On Pop Of The World

Jan 3rd, 2014 | By | Category: Feature

“Do I look like a goddamned ninja?” Eric Moss had inquired whether or not I wanted to join him, and everybody else, on the roof and I responded accordingly. He was scaling the wall like some parkour master as he was asking this. I have the coordination and balance of a drunken polar bear when I’m dead sober, and I was significantly less than sober at that moment. This, in addition to the fact that persistent, but light rain had made the already wet surface of the roof even more slippery, meant there was no way in hell I was about to climb up onto the roof. So, I sat in a wet chair, getting my ass damp in the process, as my friends drunk cheap beer on the roof of On Pop of the World Collective.


That was the first time I’ve ever gone to On Pop of the World. Though I’ve been there a handful of times since, I can never fully remember exactly how to get there, which may or may not be the result of my levels of intoxication during each visit. I know it’s somewhere in the Glenwood area, off of Aycock. This vagueness gives the place an almost magical, mysterious, dream-like quality in my mind.

I, with the aid of tequila and Jack Carter, even scaled the slippery walls and climbed on to the roof during my next visit there. The light from the street lamps reflected off the sprinkling rain, an ephemeral pin-ball.


The building that is now home to On Pop of the World was formerly the headquarters for the Greensboro chapter of the Red Devils, a somewhat notorious biker gang off-shoot of the Hells Angels. In previous lives the building has also housed Grove Street Diner and Sinclair’s Gas Station. Since moving onto the property in 2012, Randy Seals has converted the building into a recording studio, dubbed “Pop of the World Studios”, in order to produce and record albums for some of the most talented and popular Greensboro bands, ranging from Ameriglow and Jack Carter and the Armory to The Leeves and Crystal Bright and the Silver Hands.

To enter the studio, you first have to pass through an imposing wooden gate, which is locked together with large chains. When opened, this gate reveals the back parking lot. The gravel parking lot is filled with lawn furniture, neon yellow plastic baseball bats, dismantled scooters, and a few buckets.


Once inside, you will find three bathrooms. I found out the hard way, on one unfortunate and drunken evening, that only one of said bathrooms will actually contain toilet paper on any given night. When using the main bathroom (the one with the toilet paper) you will be greeted by a large poster with kittens on it facing you as you do your business and a copy of Infinite Jest sitting on a ledge to your right. One of the other bathrooms is covered by the insignia of the Red Devils, a flaming red skull.

Scattered through out the building are over a half dozen pianos, organs, and key boards in various states of repair. Guitars, basses, amps, and headphones are strewn about while an apple computer and recording equipment lounge in the main room. On one wall hangs an absurd array of chords and an illustration from the children’s book “Where The Wild Things Are”. In the corner of one room lies a disembodied torso of a mannequin next to the over-sized bunny head, the remnant of some poor, decapitated bunny mascot outfit.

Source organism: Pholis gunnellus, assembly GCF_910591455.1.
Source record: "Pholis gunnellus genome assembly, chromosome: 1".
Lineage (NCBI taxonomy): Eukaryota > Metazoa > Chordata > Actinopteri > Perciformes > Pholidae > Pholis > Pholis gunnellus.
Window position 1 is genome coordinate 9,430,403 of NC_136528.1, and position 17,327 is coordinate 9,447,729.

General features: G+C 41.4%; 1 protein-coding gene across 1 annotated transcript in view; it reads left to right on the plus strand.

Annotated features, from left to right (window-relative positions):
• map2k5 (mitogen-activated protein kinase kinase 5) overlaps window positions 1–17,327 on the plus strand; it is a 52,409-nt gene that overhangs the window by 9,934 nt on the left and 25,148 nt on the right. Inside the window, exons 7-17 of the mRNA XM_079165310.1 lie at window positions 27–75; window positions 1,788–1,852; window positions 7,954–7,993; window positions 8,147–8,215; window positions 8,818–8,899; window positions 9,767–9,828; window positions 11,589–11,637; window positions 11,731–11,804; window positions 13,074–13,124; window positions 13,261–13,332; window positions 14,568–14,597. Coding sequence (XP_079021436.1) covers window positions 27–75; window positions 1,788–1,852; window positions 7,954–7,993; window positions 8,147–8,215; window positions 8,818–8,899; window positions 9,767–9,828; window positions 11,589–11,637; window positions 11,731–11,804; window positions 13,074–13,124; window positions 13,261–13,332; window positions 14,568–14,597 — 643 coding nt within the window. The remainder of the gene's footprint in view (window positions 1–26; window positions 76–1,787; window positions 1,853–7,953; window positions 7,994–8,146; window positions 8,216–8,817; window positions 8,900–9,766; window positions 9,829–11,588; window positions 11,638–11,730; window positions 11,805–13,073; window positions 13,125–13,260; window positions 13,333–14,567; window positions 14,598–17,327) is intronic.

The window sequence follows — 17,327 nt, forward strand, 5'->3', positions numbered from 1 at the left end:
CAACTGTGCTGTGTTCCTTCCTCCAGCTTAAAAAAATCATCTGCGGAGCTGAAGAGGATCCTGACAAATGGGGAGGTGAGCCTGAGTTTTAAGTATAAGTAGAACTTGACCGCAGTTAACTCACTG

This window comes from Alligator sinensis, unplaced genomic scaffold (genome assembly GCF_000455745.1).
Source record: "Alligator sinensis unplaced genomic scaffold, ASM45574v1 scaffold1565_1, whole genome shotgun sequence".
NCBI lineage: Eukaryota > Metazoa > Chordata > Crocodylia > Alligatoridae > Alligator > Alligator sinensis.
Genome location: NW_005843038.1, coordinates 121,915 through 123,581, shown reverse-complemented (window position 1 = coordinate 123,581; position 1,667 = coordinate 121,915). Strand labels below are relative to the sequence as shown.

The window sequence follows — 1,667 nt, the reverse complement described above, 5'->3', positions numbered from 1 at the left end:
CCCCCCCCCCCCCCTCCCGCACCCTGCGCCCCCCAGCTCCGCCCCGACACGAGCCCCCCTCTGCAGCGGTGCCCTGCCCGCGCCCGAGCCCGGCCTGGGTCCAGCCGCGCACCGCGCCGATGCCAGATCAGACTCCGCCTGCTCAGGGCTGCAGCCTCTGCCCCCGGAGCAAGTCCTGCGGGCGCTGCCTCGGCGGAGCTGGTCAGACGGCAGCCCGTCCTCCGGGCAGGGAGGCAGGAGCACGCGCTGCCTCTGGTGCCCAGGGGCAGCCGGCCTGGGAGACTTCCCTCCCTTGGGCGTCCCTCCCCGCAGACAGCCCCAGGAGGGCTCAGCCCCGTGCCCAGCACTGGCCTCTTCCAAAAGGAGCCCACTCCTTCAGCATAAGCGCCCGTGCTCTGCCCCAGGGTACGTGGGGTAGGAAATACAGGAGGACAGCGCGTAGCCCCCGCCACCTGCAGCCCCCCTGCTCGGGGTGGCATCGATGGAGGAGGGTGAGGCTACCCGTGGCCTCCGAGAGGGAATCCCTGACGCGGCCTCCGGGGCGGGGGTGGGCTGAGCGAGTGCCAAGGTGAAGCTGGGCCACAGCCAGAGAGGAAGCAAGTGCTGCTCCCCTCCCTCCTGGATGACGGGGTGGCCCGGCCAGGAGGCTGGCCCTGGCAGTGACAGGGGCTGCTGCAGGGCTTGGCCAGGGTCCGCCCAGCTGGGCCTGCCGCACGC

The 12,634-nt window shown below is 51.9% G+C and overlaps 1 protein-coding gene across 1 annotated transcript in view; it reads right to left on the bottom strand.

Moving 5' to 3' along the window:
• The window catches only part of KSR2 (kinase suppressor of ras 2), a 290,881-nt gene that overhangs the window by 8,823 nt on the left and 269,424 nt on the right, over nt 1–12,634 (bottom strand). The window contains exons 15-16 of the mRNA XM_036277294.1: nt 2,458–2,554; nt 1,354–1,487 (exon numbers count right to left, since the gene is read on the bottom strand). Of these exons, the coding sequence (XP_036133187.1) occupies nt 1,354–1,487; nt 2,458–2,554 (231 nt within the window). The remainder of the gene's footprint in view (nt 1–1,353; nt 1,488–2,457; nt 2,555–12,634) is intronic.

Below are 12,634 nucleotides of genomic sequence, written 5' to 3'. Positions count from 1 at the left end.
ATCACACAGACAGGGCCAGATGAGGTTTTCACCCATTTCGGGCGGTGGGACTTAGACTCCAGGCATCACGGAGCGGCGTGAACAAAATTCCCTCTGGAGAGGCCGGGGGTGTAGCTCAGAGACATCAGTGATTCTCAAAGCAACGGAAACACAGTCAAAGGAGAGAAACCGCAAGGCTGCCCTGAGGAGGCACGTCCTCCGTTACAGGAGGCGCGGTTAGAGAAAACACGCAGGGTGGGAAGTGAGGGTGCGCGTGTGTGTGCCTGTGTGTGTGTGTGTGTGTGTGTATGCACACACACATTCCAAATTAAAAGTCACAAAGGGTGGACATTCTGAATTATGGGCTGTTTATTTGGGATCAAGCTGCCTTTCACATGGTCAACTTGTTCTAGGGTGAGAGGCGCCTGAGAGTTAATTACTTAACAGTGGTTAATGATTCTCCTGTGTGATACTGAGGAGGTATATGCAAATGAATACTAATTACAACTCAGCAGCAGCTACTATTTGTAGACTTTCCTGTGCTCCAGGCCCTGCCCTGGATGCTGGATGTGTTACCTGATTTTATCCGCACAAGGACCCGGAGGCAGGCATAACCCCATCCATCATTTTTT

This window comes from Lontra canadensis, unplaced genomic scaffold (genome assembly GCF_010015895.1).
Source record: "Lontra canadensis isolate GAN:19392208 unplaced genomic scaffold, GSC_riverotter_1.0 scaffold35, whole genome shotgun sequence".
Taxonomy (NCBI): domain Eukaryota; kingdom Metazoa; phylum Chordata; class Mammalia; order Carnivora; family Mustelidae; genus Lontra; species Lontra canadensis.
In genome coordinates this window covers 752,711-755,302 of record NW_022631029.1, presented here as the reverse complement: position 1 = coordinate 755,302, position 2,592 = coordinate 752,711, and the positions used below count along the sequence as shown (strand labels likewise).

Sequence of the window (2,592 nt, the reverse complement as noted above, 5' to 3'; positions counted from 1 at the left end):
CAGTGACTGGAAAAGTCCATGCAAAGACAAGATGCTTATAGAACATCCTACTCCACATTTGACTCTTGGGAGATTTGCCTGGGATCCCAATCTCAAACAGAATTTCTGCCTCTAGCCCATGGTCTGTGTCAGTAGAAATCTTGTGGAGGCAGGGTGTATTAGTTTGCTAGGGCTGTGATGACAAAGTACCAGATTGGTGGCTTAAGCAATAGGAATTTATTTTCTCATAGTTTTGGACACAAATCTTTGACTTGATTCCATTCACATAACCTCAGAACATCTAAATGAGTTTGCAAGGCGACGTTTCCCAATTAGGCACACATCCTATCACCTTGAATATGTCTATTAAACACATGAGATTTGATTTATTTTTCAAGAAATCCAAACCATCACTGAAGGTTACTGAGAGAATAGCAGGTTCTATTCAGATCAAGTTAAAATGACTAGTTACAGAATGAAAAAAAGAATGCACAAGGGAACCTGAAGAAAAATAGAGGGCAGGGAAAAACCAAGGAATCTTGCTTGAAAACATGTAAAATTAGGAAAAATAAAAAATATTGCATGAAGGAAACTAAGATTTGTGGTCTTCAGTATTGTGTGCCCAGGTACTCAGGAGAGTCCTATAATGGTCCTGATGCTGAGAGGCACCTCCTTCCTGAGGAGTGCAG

In the kitchen, a crate full of of spray paint cans can be found next to a sink full of dirty dishes and a box of sketches drawn by Harrison. The sketches are from Harrison Barrow’s on-again/off again stop motion project “Ester Hausen”. The Red Devil’s insignia is spray painted onto one of the walls. It’s a full kitchen and was once used to feed dozens of hungry patrons back when the property was known as Grove Street Diner.

Magically, this kaleidoscopic collection of misfits have managed to create some of the best music ever to come out of Greensboro, despite the occasional outburst of delinquency and degeneracy. The average recording session there, at least among the ones I’ve attended, involves hours of dedication, repetition, and hard work from both the musicians themselves and Randy Seals. These sessions also may or may not involve a brief break in order to grab a drink or two from NYP before last call.

You can tell much about a city from the music that comes from it. Greensboro is The Leeves, that is to say Greensboro is a community of punk enthusiasts who aren’t afraid to put their arms around one another and drunkenly belt out ska-tinged anthems. Greensboro is Ameriglow, a town of disenfranchised youths who are filled with disillusionment at the failed American but who can also make light of their lot with the occasional poppy number. Greensboro is Jack Carter and the Armory, a sometimes jaded, but sincere mix of Americana, rock, and folk that wakes you up like a shotgun blast in the dead of night. Greensboro is all this and more, you can see it all when you stand On Pop of the World.

Editor’s Note: This post was written by the illustrious Charles Wood, a true raconteur.

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2 Comments to “On Pop Of The World”

  1. Jessie STAG says:

    Banksy was here….

  2. Matt Amick says:

    Brilliant writing Mr. Wood.

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